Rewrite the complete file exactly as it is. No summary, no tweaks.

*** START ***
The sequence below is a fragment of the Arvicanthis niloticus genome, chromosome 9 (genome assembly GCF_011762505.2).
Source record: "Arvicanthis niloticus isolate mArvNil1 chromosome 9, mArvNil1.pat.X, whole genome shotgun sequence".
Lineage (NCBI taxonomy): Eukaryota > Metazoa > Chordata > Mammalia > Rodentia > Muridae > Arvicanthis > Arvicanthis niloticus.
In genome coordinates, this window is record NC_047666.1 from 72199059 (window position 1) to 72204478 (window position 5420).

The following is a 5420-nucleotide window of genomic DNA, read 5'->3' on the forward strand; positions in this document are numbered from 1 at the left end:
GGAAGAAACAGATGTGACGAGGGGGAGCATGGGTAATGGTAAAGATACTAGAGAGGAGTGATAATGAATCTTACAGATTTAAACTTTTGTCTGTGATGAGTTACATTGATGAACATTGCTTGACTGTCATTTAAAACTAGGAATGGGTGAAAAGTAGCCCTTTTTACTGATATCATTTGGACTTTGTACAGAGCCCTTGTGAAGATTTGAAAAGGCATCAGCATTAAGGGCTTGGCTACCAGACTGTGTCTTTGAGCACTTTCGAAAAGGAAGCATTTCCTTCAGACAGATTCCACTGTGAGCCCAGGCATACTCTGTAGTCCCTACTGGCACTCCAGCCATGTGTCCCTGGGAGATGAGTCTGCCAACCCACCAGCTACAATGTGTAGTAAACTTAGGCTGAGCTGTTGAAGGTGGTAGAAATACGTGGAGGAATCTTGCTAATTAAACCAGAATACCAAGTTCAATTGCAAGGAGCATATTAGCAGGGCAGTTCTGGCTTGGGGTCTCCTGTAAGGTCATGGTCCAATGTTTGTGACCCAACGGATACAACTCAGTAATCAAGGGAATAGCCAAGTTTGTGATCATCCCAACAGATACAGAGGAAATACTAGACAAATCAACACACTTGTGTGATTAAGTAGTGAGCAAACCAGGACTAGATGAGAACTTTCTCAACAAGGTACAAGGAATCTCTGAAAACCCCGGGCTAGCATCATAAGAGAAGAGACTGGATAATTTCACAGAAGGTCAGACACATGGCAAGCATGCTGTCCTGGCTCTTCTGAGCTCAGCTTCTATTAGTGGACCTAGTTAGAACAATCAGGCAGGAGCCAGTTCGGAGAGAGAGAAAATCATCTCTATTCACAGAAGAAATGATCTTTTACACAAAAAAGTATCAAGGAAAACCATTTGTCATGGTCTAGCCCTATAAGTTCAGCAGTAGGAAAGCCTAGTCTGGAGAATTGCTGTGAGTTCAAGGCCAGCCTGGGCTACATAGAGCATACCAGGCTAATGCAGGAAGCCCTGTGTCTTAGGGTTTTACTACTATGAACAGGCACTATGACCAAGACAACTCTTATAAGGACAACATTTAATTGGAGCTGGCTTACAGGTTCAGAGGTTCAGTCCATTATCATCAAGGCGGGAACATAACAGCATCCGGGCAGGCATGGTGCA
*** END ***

The sequence below is a fragment of the Arvicanthis niloticus genome, chromosome 9 (genome assembly GCF_011762505.2).
Source record: "Arvicanthis niloticus isolate mArvNil1 chromosome 9, mArvNil1.pat.X, whole genome shotgun sequence".
Lineage (NCBI taxonomy): Eukaryota > Metazoa > Chordata > Mammalia > Rodentia > Muridae > Arvicanthis > Arvicanthis niloticus.
In genome coordinates, this window is record NC_047666.1 from 72199059 (window position 1) to 72204478 (window position 5420).

The following is a 5420-nucleotide window of genomic DNA, read 5'->3' on the forward strand; positions in this document are numbered from 1 at the left end:
GGAAGAAACAGATGTGACGAGGGGGAGCATGGGTAATGGTAAAGATACTAGAGAGGAGTGATAATGAATCTTACAGATTTAAACTTTTGTCTGTGATGAGTTACATTGATGAACATTGCTTGACTGTCATTTAAAACTAGGAATGGGTGAAAAGTAGCCCTTTTTACTGATATCATTTGGACTTTGTACAGAGCCCTTGTGAAGATTTGAAAAGGCATCAGCATTAAGGGCTTGGCTACCAGACTGTGTCTTTGAGCACTTTCGAAAAGGAAGCATTTCCTTCAGACAGATTCCACTGTGAGCCCAGGCATACTCTGTAGTCCCTACTGGCACTCCAGCCATGTGTCCCTGGGAGATGAGTCTGCCAACCCACCAGCTACAATGTGTAGTAAACTTAGGCTGAGCTGTTGAAGGTGGTAGAAATACGTGGAGGAATCTTGCTAATTAAACCAGAATACCAAGTTCAATTGCAAGGAGCATATTAGCAGGGCAGTTCTGGCTTGGGGTCTCCTGTAAGGTCATGGTCCAATGTTTGTGACCCAACGGATACAACTCAGTAATCAAGGGAATAGCCAAGTTTGTGATCATCCCAACAGATACAGAGGAAATACTAGACAAATCAACACACTTGTGTGATTAAGTAGTGAGCAAACCAGGACTAGATGAGAACTTTCTCAACAAGGTACAAGGAATCTCTGAAAACCCCGGGCTAGCATCATAAGAGAAGAGACTGGATAATTTCACAGAAGGTCAGACACATGGCAAGCATGCTGTCCTGGCTCTTCTGAGCTCAGCTTCTATTAGTGGACCTAGTTAGAACAATCAGGCAGGAGCCAGTTCGGAGAGAGAGAAAATCATCTCTATTCACAGAAGAAATGATCTTTTACACAAAAAAGTATCAAGGAAAACCATTTGTCATGGTCTAGCCCTATAAGTTCAGCAGTAGGAAAGCCTAGTCTGGAGAATTGCTGTGAGTTCAAGGCCAGCCTGGGCTACATAGAGCATACCAGGCTAATGCAGGAAGCCCTGTGTCTTAGGGTTTTACTACTATGAACAGGCACTATGACCAAGACAACTCTTATAAGGACAACATTTAATTGGAGCTGGCTTACAGGTTCAGAGGTTCAGTCCATTATCATCAAGGCGGGAACATAACAGCATCCGGGCAGGCATGGTGCA